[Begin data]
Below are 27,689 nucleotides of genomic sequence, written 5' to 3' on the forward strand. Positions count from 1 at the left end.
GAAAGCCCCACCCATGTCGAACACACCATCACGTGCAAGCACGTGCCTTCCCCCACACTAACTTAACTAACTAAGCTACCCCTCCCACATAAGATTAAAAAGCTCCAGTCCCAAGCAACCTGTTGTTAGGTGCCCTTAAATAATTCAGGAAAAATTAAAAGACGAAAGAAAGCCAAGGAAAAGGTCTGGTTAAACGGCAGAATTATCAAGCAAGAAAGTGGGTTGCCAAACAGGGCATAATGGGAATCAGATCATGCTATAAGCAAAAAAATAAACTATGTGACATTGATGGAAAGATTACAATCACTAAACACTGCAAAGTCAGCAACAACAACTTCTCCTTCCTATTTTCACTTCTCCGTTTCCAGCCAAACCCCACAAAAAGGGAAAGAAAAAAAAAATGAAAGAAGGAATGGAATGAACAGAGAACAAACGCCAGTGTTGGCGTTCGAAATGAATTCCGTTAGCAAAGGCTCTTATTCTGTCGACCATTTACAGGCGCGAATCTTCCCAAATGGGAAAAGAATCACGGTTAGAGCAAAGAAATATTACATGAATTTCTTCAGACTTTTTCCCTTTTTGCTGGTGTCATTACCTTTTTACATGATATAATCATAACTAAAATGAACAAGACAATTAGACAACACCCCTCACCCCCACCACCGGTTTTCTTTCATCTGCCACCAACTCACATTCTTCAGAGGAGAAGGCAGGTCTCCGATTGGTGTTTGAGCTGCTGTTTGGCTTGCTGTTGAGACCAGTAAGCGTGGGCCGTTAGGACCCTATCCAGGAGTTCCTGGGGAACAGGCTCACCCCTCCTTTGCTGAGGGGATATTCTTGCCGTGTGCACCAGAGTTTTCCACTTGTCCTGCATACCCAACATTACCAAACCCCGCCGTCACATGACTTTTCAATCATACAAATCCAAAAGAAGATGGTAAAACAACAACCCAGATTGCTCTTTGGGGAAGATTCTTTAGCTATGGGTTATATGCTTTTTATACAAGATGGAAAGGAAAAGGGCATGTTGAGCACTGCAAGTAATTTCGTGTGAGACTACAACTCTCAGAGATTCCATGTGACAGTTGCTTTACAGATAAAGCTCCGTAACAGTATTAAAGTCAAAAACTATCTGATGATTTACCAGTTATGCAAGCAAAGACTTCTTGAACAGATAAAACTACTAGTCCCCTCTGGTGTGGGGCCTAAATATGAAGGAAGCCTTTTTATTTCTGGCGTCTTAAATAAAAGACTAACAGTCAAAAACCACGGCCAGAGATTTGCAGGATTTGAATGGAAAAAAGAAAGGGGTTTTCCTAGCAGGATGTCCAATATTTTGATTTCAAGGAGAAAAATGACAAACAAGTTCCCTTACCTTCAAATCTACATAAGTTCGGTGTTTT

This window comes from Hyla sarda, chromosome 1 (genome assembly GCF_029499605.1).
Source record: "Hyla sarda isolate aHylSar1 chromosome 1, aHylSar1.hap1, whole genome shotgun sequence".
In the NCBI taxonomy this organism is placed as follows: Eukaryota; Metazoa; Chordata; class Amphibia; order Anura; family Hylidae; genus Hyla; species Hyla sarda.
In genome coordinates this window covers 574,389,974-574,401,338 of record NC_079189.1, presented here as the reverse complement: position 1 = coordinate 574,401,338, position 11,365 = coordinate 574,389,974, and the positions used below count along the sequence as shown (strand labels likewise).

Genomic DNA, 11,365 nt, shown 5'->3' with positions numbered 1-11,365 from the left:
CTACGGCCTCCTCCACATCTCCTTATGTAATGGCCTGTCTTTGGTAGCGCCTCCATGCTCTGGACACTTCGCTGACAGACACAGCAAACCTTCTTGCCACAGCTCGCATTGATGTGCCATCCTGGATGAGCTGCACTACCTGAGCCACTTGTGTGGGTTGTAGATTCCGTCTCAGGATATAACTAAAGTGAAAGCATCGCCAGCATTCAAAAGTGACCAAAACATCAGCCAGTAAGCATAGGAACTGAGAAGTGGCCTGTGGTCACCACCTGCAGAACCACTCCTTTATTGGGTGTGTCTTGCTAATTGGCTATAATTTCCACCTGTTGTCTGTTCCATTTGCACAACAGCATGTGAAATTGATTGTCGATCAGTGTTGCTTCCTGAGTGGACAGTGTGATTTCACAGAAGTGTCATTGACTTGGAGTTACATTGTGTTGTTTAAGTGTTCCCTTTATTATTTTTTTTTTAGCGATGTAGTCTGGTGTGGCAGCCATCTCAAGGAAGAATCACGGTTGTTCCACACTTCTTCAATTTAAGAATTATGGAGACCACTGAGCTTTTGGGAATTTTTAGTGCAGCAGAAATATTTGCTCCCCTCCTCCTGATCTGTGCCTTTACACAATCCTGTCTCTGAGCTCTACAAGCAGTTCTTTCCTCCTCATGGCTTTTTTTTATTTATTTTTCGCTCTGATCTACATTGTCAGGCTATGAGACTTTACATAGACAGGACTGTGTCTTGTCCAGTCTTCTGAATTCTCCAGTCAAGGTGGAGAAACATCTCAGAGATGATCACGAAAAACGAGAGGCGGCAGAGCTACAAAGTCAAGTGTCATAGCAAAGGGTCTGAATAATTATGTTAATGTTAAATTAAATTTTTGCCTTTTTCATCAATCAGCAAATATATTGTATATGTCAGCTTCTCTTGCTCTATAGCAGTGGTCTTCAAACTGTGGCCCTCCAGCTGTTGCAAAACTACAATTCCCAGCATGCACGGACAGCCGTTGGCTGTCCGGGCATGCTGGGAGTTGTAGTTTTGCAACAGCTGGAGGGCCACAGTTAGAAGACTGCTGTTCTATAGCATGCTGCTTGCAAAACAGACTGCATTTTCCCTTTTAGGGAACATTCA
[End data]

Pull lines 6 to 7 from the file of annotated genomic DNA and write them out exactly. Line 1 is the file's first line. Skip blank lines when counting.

In genome coordinates this window covers 574,389,974-574,401,338 of record NC_079189.1, presented here as the reverse complement: position 1 = coordinate 574,401,338, position 11,365 = coordinate 574,389,974, and the positions used below count along the sequence as shown (strand labels likewise).

Genomic DNA, 11,365 nt, shown 5'->3' with positions numbered 1-11,365 from the left: